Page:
• lynne coyle

Pandemic Wine Judging

For the last few years, The Unión Española de Catadores have organized the Best of Spain Wine Challenge in Dublin. This is an international wine competition held in a city center hotel where several hundred wines bottles would be tasted, assessed, judged, and scored blind by a group of Irish based wine professionals.

The competition was important because it was the only international competition to be held in Ireland. It showcased a range of wines from around Spain to a group of wine professionals. Plus, it allowed Spanish wineries to understand how their wines performed in a blind tasting in the context of their region, country, and competitors.

The organisers also had expansion plans for the competition; to include more wineries and more trade masterclasses. But, perhaps more importantly, they planned to reach out to the Irish wine loving public and create an annual event for fans of Spanish wine in Ireland.

In November 2020, for reasons with which we are all too familiar, the competition could not be held in Dublin, and so the event date, like so many other event dates came and went, and nothing happened.

However, in January 2021, not to be deterred, The Unión Española de Catadores contacted a group of six Irish wine specialists; Sommeliers, Masters of Wine, Journalists and Buyers and asked if they were prepared to go ahead with the judging of the competition from the comfort of their own homes.

Whilst judging a wine competition during a global pandemic may not have been something that any of us had ever considered, we all duly signed up and waited patiently for the thirty something bottles of wine to arrive allowing our judging to commence.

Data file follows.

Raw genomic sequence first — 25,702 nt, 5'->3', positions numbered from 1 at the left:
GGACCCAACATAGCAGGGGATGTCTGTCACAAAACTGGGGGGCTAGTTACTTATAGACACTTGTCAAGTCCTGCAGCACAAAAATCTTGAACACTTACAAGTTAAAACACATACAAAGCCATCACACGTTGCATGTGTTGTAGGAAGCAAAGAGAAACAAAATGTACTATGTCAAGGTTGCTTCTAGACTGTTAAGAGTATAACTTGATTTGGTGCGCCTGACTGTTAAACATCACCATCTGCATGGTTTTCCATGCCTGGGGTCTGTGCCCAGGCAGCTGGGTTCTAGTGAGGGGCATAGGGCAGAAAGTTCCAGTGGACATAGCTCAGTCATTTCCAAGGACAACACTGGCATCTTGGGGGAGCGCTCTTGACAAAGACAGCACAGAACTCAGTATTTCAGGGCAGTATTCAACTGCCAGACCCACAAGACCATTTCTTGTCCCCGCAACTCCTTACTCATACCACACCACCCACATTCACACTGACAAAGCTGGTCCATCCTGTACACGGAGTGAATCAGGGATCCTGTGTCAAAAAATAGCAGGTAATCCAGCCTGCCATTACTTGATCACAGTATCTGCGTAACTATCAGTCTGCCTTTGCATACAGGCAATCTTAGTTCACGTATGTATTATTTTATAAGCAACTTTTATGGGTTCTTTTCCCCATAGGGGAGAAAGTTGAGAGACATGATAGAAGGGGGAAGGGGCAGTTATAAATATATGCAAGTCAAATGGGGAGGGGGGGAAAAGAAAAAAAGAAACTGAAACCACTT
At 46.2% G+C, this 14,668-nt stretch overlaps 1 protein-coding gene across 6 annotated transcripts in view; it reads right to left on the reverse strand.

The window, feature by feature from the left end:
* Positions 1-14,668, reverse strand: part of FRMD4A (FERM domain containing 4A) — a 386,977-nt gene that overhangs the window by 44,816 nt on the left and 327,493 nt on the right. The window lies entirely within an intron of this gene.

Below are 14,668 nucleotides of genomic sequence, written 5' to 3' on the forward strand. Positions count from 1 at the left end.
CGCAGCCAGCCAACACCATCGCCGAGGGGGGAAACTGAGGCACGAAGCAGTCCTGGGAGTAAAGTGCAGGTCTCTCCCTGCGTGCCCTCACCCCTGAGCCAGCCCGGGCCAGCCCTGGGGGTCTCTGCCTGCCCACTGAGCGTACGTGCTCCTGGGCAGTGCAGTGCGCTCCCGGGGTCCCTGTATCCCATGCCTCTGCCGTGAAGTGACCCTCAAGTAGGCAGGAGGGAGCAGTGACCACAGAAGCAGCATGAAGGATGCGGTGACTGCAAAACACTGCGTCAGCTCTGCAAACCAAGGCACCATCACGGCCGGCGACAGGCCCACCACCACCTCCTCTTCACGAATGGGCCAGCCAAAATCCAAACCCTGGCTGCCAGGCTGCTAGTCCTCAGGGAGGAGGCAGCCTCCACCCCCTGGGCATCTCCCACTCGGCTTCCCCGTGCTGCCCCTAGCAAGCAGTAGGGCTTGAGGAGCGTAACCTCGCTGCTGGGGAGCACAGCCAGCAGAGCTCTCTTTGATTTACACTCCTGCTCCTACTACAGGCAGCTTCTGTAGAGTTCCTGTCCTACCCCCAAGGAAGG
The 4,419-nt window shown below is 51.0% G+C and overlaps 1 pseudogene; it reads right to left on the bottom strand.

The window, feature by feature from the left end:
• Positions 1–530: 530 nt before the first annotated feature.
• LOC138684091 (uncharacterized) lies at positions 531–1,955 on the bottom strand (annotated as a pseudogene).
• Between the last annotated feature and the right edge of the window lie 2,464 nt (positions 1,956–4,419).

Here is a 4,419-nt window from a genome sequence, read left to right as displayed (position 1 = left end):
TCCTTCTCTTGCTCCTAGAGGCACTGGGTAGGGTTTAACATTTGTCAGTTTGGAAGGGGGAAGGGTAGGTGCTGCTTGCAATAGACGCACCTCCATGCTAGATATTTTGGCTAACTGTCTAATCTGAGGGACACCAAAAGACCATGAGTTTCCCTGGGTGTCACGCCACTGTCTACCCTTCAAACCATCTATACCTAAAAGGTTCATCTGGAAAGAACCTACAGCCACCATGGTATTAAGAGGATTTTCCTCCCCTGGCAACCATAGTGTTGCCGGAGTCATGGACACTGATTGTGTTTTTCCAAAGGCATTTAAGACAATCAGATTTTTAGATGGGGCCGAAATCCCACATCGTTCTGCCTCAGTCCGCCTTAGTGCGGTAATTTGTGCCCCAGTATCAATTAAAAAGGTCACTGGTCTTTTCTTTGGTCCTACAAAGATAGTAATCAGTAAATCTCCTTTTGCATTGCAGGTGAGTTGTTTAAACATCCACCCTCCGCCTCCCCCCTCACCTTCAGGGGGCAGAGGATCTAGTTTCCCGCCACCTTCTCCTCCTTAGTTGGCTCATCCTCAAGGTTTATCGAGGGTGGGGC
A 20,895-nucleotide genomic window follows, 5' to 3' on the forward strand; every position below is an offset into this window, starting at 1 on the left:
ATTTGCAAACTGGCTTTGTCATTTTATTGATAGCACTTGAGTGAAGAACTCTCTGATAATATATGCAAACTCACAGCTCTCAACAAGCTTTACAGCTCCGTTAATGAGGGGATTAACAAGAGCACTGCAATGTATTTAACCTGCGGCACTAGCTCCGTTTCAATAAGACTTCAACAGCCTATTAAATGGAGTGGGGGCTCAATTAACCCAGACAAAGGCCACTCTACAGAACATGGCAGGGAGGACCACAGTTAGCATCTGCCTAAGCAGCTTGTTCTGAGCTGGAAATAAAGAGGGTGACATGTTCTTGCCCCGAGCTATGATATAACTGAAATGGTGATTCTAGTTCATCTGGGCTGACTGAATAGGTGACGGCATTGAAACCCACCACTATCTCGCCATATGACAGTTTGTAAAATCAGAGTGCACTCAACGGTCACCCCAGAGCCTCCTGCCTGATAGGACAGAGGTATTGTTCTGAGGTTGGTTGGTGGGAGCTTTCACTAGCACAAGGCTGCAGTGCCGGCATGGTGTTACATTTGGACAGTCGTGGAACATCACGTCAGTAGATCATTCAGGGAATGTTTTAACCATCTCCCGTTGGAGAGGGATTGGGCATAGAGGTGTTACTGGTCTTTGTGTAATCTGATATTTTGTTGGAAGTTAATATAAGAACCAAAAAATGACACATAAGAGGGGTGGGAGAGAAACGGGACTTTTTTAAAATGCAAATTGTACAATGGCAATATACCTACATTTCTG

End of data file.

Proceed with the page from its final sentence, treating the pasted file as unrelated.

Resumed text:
Even though being conducted remotely, the usual International Organisation of Vine and Wine (OIV) rigorous tasting rules for assessment and marking applied as with previous years. The OIV is Europe’s highly regarded intergovernmental organisation which deals with technical and scientific aspects of viticulture and winemaking.

Naturally, I found myself comparing the 2021/20 remote judging conditions to those of the past. In previous years, the judges would have trundled into the city centre to taste the three hundred or so wines that were usually entered into the competition from wineries all over Spain.

We were provided with a space to taste, Riedel glasses, pens, printed out tasting sheets, bottled water and so on. A light soup and sandwich lunch would have been served around eleven in the morning providing the break and the sustenance to continue tasting until between two and three in the afternoon.

In 2021, the wine judging during COVID was somewhat different. Firstly, in my case anyway, there was the fighting for my own corner of the house and the dogs and cats had to be shut out of the room. Clean and appropriate glasses was no issue, nor was wine chilling or following the instructions that arrived with the wines.

I enjoyed the online marking system as opposed to reams of paper sheets, nor was there a need to trundle into town and I could really take my time to assess the wines – or those that turned up anyway. Sadly, we were missing a few of the wines broken or lost or in some cases returned to Spain – such is the pressure on courier services during COVID times.

However, I realised that time spent with my wine trade colleagues, the getting together of a group of people from different sectors of the Irish wine trade, the chance to chat about the wines, the regions, other tastings, vintages or just life in general was the really big missing.

We also missed out on the opportunity to spend valuable time with our Spanish colleagues, who previously travelled to oversee the competition and set up the wines and share their Spanish wine news. Let’s hope we can all reconnect, judging or otherwise soon and not just on Zoom!

And of the lost wines, as I write still missing in action! ……….

37 views0 comments

Recent Posts

See All

© 2018